Project Cars: 1994 Peugeot 405 Mi16 Phase II – Update 6

project-cars:-1994-peugeot-405-mi16-phase-ii-–-update-6

James Ward

Last update, the future of the 1994 Peugeot 405 Mi16 hung in the balance.

The car had sautéed its coolant and was staring down the potential of a failed head gasket or worse. However, I replaced the thermostat, a couple of hoses, the water pump and timing belt, and the venerable 405 has lived to see another day!

I don’t want to claim outright victory though, as the car is running a little rough and will occasionally miss on idle, pointing to a potentially damaged spark plug or, because it’s French, worse.



To avoid dealing with even more costs associated with the most expensive cheap car I’ve ever bought, the Pug has been relegated to taking it easy, save the occasional whiz around the block to ensure everything still works.

However, if you are going to leave a project car parked up, it may as well look the part.

Over the past few months, I have managed to acquire an original new-old-stock bonnet protector as well as a set of Peugeot Talbot Sport stripes.



Formed in 1981 by former Ferrari F1 and FIA chief, Jean Todt, Peugeot Talbot Sport (PTS) was a factory-back motorsports team that was initially charged with creating a Group B rally position for Peugeot-Citroen.

In 1984 the team debuted the Peugeot 205 Turbo 16 with its now iconic red, navy, yellow and blue quad-colour stripes. The following year, the PTS 205 T16 won seven of its twelve races to take the championship title. It won again in ’85.

There was further success in Le Mans sportscar racing (the Peugeot 905 won in 1992), even a stint supporting F1 in 1994.



Aligning to the Peugeot 405 is of course Finnish driver Ari Vatanen setting a Pikes Peak Hillclimb record of 10:47.77 in the 1988 event, behind the wheel of a 405 T16, itself immortalised in the Climb Dance short film.

Sufficed to say, my car needed those PTS stripes to be complete.

With excellent assistance from the Drive team on a Friday ‘crafternoon’ we first set about installing the bonnet protector.



Remember to always clean your bonnet beforehand as getting access to the paint below the protector can be tricky.

We needed to remove some 28-year-old trim clips, which was honestly the hardest part, with the protector neatly sliding in between the metal bonnet and rubber trim.

The kit included everything to mount it up including screws (to replace the junked clips), inserts and clips for the outer edge of the protector and rubber feet to allow it to move around in the wind while on the move.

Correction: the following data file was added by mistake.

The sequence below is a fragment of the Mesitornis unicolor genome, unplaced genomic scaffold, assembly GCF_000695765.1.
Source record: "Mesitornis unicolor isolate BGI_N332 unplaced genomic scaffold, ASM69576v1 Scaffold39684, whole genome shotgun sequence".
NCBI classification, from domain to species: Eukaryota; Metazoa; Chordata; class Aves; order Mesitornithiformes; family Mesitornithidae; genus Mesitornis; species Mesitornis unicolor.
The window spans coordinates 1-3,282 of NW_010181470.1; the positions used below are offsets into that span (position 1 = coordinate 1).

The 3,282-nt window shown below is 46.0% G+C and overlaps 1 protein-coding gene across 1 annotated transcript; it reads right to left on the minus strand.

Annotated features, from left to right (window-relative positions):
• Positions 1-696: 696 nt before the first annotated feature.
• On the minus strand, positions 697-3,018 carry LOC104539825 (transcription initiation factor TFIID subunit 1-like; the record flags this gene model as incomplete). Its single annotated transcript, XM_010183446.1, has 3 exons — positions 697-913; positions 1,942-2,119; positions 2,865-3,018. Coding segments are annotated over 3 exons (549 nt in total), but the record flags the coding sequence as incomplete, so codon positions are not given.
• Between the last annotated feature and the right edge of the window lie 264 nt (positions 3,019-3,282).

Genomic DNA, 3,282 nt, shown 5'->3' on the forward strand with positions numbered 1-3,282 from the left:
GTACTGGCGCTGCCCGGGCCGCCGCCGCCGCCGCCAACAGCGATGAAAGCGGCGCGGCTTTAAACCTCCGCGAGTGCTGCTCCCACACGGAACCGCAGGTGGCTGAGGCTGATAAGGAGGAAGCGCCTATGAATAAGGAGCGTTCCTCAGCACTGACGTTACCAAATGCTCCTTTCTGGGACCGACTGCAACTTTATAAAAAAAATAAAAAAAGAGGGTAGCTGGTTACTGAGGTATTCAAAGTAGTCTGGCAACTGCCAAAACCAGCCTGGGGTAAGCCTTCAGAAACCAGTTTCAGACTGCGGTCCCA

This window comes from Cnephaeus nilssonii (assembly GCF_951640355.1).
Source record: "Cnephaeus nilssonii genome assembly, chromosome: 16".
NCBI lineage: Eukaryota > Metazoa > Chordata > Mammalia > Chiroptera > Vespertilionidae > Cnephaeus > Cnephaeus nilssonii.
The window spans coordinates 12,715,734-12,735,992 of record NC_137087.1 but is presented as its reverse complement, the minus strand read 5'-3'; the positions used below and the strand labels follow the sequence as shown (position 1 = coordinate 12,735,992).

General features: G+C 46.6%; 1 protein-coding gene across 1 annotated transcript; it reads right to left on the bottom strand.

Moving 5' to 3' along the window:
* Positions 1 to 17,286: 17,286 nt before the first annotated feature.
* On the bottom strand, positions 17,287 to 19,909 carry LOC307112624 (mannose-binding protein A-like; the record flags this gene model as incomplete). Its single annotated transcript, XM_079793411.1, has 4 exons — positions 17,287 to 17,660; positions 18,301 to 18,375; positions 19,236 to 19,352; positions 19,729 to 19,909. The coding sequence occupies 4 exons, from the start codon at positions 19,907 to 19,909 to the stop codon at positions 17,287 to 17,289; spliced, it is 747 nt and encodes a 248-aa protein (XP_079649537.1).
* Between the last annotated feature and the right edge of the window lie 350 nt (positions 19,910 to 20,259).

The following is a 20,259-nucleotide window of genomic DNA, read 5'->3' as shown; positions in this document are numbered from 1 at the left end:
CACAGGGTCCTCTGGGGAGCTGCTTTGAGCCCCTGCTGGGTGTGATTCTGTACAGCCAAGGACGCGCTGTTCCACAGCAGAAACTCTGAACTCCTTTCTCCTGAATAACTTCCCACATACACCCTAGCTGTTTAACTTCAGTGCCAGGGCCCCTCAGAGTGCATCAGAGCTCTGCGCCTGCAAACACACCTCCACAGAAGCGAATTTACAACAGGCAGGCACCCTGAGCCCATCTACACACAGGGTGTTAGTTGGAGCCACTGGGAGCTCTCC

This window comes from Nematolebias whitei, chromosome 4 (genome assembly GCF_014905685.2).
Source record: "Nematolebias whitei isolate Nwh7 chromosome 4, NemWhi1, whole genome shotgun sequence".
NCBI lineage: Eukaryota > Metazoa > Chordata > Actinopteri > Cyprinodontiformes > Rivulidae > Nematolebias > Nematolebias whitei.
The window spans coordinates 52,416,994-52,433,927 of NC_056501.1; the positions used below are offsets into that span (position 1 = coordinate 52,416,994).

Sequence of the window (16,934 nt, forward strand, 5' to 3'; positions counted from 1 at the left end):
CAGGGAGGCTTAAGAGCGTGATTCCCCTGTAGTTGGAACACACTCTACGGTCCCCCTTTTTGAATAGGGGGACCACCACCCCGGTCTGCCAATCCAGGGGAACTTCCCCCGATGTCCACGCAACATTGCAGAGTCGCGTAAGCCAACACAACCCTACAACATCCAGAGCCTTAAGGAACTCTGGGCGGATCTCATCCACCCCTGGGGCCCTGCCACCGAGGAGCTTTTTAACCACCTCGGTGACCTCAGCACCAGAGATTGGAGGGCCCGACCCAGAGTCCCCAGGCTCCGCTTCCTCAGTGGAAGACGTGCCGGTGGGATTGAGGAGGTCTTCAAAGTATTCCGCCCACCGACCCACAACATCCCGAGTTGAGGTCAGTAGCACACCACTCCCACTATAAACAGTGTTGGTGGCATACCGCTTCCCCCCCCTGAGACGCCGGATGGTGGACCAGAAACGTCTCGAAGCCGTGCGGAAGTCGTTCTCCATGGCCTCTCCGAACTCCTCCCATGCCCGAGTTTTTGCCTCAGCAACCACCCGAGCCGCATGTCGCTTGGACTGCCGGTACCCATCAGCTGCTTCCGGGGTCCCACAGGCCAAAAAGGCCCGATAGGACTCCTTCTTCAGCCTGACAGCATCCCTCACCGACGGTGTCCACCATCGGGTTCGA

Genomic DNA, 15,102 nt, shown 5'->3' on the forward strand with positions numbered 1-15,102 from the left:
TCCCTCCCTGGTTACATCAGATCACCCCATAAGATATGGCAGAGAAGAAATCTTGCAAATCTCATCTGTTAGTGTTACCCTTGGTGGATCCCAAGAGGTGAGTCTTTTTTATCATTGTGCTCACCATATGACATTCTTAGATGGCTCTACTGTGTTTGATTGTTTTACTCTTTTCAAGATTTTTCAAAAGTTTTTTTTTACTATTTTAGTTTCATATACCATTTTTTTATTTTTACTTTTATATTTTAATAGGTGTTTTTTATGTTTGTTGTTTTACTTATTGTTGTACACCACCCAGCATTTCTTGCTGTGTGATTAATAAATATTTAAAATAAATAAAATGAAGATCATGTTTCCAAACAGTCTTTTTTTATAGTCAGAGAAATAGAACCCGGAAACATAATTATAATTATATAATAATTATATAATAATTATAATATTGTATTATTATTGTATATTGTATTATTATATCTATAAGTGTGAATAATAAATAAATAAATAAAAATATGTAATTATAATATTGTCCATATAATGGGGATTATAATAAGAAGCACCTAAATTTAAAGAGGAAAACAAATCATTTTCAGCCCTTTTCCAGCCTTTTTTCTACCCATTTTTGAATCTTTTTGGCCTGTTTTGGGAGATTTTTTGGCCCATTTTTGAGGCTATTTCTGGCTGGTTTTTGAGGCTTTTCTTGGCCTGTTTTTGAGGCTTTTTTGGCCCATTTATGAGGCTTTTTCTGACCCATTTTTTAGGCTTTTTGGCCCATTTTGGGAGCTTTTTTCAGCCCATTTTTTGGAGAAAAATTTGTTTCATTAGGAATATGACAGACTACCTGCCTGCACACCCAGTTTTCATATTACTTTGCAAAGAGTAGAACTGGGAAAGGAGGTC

Of course, it would have been better to have a pristine bonnet to mount it to, but we have what we have.

The easy job done, it was now a bit of a task to install the stickers.

These, ordered from a store on eBay, were actually for a 205 GTi but I figured they couldn’t be too different. Regardless, installing stickers is stressful.

We’ve all watched the video clips of wrap installers nailing a perfect job every time, but I have no idea how they do it.

With the front grille stripes tagged with tape, we were able to quickly remove the backing and run the piece along all three grille slats.

The more challenging part was cutting between the slats so there was enough to wrap around the upper grille and enough to extend the trim on the lower one. Again, I want to say it looks good but it could look better.



Cutting stickers with minimal visible guidance as to what constituted a straight line was probably what made this harder than it should have been. I’ll just say you are all lucky I’m not a surgeon.

So yes, it’s a bit messy. And yes, the stripes should probably have been longer, but from the front, the car looks pretty good and is at least in keeping with its ‘project car rescue’ nature.

At the rear, we cut around the Peugeot badge to line up the decal nicely but had to do it in two sections to manage the crease in the boot lid.

We found it was best to hold the sticker above the crease and then secure the whole top portion before swiping it down across the ridge and onto the flat boot panel.

Again, this is designed for the rear of a 205 GTi, which is a bit different, but I think it works pretty well!

As of now, in terms of appearance, the Pug is as complete on the outside as it probably will ever be.



I probably need to look at the motor (again) and it will need a new clutch, plus I need to fix the radio and a few other things… but that’s what a project car is all about!

Current Status – Park Dance!

Odometer – 321,686

Next up – I should probably take it for a drive.

James Ward

James has been part of the digital publishing landscape in Australia since 2002 and has worked within the automotive industry since 2007. He joined CarAdvice in 2013, left in 2017 to work with BMW and then returned at the end of 2019 to spearhead the content direction of Drive.

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